Think about the last time you were angry. The last time I got angry, well, you don't want all the details, but what it boiled down to was unmet expectations. I had expected the day to go a certain way, and not only did it not turn out the way I pictured, but it went differently than Scott (my husband) had pictured, too. So he was crabby, I was crabby, I resented his crabbiness, and I'm sure he wasn't too pleased with mine.
This is my new bandwagon, and some of you have heard me talk about it, because I'm really beating this drum lately. We have to verbalize our expectations. And, we have to ask others to do it, too. I think unmet expectations, or unreasonable expectations are at the root of most conflicts. And I think this goes for big lofty dreamy types of expectations, and even everyday piddly things.
Here's why I need to verbalize my expectations:
1. It helps me identify what I'm hoping for. Sometimes I don't even know until I force myself to really think it through, and that's an important step. How can you get what you want if you dont even know what that is? Making myself figure it out and say it out loud will get me closer to getting what I want. A piddly kind of example: If everyone in the house knows I am hoping (and working) to keep the living room clean, I'm less likely to have my doings un-done. If no one knows this is a goal for me, they might just keep on living in that living room (the nerve!) and I will come along after and get all huffy and feel unappreciated.
2. It helps me recognize which expectations are reasonable and which aren't. I might come to that realization on my own, or it might take someone else (Scott, for example) to say, "that's not going to happen." Sometimes as I am putting words to my expectations, I can see how ridiculous they are.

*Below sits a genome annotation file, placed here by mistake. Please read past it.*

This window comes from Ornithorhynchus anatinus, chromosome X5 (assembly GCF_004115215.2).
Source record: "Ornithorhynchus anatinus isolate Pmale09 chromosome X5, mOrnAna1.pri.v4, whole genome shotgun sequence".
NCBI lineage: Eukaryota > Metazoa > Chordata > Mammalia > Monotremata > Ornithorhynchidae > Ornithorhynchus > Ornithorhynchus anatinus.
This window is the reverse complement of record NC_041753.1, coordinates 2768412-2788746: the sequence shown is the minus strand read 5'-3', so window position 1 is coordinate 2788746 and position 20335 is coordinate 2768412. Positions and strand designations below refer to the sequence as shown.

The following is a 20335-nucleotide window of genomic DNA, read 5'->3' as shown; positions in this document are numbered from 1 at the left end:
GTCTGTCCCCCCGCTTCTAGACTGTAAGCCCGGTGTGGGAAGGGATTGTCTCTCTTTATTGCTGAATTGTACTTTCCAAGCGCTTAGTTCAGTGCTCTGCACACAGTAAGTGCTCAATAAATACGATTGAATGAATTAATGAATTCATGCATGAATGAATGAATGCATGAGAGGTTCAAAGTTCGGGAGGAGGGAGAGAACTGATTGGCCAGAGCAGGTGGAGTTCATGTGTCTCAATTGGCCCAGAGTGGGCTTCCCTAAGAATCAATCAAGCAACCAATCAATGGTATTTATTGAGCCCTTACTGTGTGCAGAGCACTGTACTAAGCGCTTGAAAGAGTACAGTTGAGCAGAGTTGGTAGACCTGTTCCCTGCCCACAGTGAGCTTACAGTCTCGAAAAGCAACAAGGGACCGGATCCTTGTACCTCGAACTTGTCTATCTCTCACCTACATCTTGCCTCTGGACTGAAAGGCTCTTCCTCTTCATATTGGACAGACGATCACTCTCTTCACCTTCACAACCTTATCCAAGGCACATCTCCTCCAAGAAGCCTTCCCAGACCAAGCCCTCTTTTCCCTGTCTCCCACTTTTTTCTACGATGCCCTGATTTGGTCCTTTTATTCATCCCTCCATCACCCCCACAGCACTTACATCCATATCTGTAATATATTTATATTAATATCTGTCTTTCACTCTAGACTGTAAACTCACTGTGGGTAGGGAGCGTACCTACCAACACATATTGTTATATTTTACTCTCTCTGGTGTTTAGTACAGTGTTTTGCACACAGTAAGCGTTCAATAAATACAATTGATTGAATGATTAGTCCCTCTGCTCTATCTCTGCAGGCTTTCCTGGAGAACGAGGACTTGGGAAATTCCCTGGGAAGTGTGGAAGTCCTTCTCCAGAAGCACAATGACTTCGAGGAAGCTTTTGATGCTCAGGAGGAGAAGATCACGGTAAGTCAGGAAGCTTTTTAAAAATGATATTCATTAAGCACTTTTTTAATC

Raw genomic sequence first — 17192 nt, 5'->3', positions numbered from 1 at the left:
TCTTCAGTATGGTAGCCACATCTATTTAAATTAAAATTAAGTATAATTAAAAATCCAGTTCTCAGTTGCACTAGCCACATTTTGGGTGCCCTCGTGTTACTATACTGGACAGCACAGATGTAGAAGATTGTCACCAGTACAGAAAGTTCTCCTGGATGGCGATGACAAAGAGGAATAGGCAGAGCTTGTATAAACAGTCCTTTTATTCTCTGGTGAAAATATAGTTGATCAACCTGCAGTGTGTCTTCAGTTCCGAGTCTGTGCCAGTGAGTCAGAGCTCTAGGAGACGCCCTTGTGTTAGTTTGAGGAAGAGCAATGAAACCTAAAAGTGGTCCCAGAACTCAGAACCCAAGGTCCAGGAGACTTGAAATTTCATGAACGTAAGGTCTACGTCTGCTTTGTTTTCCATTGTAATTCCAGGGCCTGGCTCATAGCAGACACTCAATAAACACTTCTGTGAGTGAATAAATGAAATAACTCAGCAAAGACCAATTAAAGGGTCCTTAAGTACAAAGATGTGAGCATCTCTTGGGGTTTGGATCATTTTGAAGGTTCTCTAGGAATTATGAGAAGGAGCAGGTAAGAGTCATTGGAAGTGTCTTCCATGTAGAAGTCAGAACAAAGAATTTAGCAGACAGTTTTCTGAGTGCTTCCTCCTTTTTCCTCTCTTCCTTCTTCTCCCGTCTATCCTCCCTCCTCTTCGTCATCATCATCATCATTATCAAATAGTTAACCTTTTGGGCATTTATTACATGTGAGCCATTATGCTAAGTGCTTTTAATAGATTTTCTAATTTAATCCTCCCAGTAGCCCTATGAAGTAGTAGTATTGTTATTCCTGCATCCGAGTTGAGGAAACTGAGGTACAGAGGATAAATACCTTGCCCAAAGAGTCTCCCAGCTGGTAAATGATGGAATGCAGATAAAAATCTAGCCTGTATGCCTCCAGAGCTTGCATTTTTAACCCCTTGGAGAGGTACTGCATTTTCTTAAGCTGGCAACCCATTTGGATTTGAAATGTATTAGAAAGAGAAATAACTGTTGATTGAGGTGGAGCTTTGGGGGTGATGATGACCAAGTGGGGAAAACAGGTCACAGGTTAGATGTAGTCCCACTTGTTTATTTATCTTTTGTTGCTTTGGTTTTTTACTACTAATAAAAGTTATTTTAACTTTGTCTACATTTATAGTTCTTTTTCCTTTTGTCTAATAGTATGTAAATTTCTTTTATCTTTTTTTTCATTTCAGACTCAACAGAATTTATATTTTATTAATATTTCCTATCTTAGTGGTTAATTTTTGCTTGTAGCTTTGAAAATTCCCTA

3. It helps those around me encourage me, and understand my motivations. We can all be on the same team, and know what we're all shooting for. An example: Scott and I took a fabulous, and I mean it was incredibly fabulous, trip to Italy this summer with two other couples. We did a lot of planning, and one of the things that I think helped make the trip great was that all six of us thought about and put down on paper three things that we really wanted to see or do on the trip. We tried to make sure everyone got what they wanted. Did we all want to do the same things? No. Did we mind doing something for one of the others? No, because we all were getting what we wanted. (another thing that made the trip great was that the other Julie was a mad-woman on the internet. She spent countless hours researching places to stay, things to do and see. We are truly indebted to her.)
So, something I'm working on. Boy, did this get long. Sorry. It's probably time for you to get off the computer now.